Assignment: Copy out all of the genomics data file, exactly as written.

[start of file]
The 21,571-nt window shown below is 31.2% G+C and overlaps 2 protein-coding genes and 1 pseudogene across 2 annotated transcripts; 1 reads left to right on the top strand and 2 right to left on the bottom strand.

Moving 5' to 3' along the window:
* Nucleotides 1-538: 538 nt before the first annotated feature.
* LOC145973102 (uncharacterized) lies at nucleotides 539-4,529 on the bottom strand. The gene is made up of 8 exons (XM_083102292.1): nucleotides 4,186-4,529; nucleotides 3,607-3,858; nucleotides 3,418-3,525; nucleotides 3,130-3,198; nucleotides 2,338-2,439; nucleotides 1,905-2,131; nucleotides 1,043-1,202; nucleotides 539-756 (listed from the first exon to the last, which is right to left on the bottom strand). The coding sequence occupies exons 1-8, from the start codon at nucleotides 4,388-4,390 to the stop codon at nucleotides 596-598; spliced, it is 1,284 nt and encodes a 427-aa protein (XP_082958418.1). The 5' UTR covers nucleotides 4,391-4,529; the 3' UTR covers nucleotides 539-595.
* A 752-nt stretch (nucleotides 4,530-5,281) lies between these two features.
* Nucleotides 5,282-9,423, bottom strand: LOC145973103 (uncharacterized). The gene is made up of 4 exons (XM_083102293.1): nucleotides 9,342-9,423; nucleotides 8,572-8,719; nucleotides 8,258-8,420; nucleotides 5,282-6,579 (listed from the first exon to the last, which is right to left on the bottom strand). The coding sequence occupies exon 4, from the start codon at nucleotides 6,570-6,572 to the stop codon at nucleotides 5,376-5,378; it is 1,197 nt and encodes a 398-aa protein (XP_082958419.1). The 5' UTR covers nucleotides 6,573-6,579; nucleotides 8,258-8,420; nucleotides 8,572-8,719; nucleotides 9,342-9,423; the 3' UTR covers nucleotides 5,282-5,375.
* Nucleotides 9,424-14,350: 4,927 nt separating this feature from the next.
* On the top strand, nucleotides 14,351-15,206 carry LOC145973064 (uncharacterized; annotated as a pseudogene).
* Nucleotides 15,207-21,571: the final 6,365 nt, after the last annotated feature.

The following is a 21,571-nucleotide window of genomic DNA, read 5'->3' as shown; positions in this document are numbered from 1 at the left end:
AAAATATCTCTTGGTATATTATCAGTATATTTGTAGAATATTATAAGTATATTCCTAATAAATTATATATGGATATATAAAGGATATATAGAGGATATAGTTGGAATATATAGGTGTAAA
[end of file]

The 21,571-nt window shown below is 31.2% G+C and overlaps 2 protein-coding genes and 1 pseudogene across 2 annotated transcripts; 1 reads left to right on the top strand and 2 right to left on the bottom strand.

Moving 5' to 3' along the window:
* Nucleotides 1-538: 538 nt before the first annotated feature.
* LOC145973102 (uncharacterized) lies at nucleotides 539-4,529 on the bottom strand. The gene is made up of 8 exons (XM_083102292.1): nucleotides 4,186-4,529; nucleotides 3,607-3,858; nucleotides 3,418-3,525; nucleotides 3,130-3,198; nucleotides 2,338-2,439; nucleotides 1,905-2,131; nucleotides 1,043-1,202; nucleotides 539-756 (listed from the first exon to the last, which is right to left on the bottom strand). The coding sequence occupies exons 1-8, from the start codon at nucleotides 4,388-4,390 to the stop codon at nucleotides 596-598; spliced, it is 1,284 nt and encodes a 427-aa protein (XP_082958418.1). The 5' UTR covers nucleotides 4,391-4,529; the 3' UTR covers nucleotides 539-595.
* A 752-nt stretch (nucleotides 4,530-5,281) lies between these two features.
* Nucleotides 5,282-9,423, bottom strand: LOC145973103 (uncharacterized). The gene is made up of 4 exons (XM_083102293.1): nucleotides 9,342-9,423; nucleotides 8,572-8,719; nucleotides 8,258-8,420; nucleotides 5,282-6,579 (listed from the first exon to the last, which is right to left on the bottom strand). The coding sequence occupies exon 4, from the start codon at nucleotides 6,570-6,572 to the stop codon at nucleotides 5,376-5,378; it is 1,197 nt and encodes a 398-aa protein (XP_082958419.1). The 5' UTR covers nucleotides 6,573-6,579; nucleotides 8,258-8,420; nucleotides 8,572-8,719; nucleotides 9,342-9,423; the 3' UTR covers nucleotides 5,282-5,375.
* Nucleotides 9,424-14,350: 4,927 nt separating this feature from the next.
* On the top strand, nucleotides 14,351-15,206 carry LOC145973064 (uncharacterized; annotated as a pseudogene).
* Nucleotides 15,207-21,571: the final 6,365 nt, after the last annotated feature.

The following is a 21,571-nucleotide window of genomic DNA, read 5'->3' as shown; positions in this document are numbered from 1 at the left end:
AAAATATCTCTTGGTATATTATCAGTATATTTGTAGAATATTATAAGTATATTCCTAATAAATTATATATGGATATATAAAGGATATATAGAGGATATAGTTGGAATATATAGGTGTAAA